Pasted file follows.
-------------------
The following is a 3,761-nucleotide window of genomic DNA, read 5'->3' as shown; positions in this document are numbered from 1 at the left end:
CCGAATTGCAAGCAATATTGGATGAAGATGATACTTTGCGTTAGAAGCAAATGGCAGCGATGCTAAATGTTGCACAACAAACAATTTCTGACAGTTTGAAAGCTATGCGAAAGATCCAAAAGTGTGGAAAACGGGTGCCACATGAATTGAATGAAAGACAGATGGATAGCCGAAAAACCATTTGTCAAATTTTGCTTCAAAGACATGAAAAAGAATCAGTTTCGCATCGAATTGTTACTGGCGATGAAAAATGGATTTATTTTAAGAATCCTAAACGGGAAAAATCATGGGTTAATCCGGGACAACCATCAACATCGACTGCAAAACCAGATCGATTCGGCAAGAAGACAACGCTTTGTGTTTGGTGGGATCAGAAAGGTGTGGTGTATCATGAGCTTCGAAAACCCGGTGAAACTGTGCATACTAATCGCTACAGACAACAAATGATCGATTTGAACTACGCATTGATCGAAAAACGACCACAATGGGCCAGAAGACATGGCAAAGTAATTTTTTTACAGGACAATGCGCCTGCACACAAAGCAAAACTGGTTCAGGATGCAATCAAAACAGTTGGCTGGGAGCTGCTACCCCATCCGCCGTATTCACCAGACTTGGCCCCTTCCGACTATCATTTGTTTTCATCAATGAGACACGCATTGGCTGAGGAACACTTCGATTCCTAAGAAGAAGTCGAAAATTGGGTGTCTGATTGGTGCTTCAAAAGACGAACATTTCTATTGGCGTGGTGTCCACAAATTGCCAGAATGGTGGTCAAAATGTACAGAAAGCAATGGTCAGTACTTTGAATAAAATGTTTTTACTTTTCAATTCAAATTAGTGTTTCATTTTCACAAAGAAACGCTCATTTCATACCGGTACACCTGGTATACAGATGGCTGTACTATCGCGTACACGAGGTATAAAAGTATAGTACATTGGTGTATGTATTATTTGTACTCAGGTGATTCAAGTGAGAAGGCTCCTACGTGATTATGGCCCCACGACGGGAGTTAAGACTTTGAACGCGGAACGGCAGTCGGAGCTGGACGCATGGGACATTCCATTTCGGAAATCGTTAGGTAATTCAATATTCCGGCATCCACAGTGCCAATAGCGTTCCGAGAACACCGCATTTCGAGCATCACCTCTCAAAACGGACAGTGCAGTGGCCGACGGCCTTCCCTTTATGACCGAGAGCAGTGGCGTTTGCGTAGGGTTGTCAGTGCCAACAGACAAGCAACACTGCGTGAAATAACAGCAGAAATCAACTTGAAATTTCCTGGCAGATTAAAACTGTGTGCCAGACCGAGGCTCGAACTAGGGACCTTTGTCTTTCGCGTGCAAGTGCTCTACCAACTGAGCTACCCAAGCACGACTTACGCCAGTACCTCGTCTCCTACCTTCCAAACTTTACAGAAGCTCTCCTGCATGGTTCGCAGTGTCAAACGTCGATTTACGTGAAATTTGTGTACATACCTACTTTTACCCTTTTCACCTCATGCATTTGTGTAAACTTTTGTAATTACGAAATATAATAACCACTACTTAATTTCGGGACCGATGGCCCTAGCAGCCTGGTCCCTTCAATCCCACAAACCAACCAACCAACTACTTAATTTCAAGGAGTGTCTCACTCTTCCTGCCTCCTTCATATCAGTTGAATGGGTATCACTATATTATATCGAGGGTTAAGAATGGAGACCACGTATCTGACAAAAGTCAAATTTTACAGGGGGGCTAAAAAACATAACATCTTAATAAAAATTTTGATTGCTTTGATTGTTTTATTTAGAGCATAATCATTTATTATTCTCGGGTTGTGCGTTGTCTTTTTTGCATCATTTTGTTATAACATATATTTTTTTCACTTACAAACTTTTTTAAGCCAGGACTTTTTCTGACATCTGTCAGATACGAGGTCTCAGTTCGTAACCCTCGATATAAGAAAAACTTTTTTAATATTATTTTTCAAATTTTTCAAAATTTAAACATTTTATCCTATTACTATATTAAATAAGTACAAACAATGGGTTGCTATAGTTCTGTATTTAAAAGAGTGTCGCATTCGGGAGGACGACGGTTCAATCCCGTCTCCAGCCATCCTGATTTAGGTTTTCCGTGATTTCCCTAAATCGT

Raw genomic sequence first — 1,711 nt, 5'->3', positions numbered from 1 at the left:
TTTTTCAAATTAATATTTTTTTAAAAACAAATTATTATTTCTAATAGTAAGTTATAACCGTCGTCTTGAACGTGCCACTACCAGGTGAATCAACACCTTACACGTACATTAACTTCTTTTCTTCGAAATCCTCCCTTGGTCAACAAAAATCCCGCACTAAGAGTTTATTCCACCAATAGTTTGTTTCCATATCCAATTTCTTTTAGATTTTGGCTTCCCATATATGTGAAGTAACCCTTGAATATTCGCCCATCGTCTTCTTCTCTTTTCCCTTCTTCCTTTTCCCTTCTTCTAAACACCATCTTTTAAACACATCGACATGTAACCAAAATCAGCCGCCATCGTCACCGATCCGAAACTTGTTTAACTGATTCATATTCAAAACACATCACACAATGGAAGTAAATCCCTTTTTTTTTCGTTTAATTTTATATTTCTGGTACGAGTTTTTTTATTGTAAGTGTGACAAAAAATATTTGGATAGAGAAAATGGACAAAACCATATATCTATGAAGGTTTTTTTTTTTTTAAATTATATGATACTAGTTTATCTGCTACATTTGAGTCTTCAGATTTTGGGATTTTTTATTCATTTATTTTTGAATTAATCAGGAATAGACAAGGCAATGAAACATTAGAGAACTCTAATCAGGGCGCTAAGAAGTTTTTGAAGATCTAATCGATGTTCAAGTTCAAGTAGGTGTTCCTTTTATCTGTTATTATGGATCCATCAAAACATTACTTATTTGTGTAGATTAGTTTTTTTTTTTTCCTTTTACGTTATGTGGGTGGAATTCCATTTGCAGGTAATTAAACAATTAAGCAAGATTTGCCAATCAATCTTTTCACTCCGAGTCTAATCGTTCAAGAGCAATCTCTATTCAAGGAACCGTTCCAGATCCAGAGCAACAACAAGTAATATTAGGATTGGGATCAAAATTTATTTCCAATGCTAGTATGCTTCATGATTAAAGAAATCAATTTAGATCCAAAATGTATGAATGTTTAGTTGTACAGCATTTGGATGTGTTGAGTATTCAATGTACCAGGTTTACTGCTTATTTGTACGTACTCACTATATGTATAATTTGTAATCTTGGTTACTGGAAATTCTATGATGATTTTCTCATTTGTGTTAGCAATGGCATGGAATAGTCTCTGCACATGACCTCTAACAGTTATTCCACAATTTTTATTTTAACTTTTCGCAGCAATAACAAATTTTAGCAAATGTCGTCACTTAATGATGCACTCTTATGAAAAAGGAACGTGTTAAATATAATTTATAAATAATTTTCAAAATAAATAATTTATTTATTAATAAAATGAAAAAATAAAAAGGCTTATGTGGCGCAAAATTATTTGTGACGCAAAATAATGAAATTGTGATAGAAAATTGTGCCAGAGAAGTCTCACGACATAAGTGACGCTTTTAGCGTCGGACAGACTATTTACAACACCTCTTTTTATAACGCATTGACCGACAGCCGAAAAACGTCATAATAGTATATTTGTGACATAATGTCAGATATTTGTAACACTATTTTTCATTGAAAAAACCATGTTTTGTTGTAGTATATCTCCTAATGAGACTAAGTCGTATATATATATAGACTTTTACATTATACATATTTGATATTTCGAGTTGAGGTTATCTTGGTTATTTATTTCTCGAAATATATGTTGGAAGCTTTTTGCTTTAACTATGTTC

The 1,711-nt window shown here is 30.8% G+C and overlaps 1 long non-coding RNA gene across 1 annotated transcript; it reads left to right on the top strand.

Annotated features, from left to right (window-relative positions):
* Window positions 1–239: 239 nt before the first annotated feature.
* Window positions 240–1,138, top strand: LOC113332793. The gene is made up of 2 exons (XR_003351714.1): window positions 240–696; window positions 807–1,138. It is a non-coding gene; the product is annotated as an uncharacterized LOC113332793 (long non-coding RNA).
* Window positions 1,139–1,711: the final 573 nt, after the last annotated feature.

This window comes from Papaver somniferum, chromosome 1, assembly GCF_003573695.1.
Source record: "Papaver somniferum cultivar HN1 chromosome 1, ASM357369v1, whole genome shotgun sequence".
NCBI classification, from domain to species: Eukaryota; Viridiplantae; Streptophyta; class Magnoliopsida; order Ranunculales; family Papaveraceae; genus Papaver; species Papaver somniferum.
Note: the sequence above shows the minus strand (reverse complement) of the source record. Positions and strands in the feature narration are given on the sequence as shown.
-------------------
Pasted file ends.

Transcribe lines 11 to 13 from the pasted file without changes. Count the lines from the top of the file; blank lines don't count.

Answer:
Source record: "Papaver somniferum cultivar HN1 chromosome 1, ASM357369v1, whole genome shotgun sequence".
NCBI classification, from domain to species: Eukaryota; Viridiplantae; Streptophyta; class Magnoliopsida; order Ranunculales; family Papaveraceae; genus Papaver; species Papaver somniferum.
Note: the sequence above shows the minus strand (reverse complement) of the source record. Positions and strands in the feature narration are given on the sequence as shown.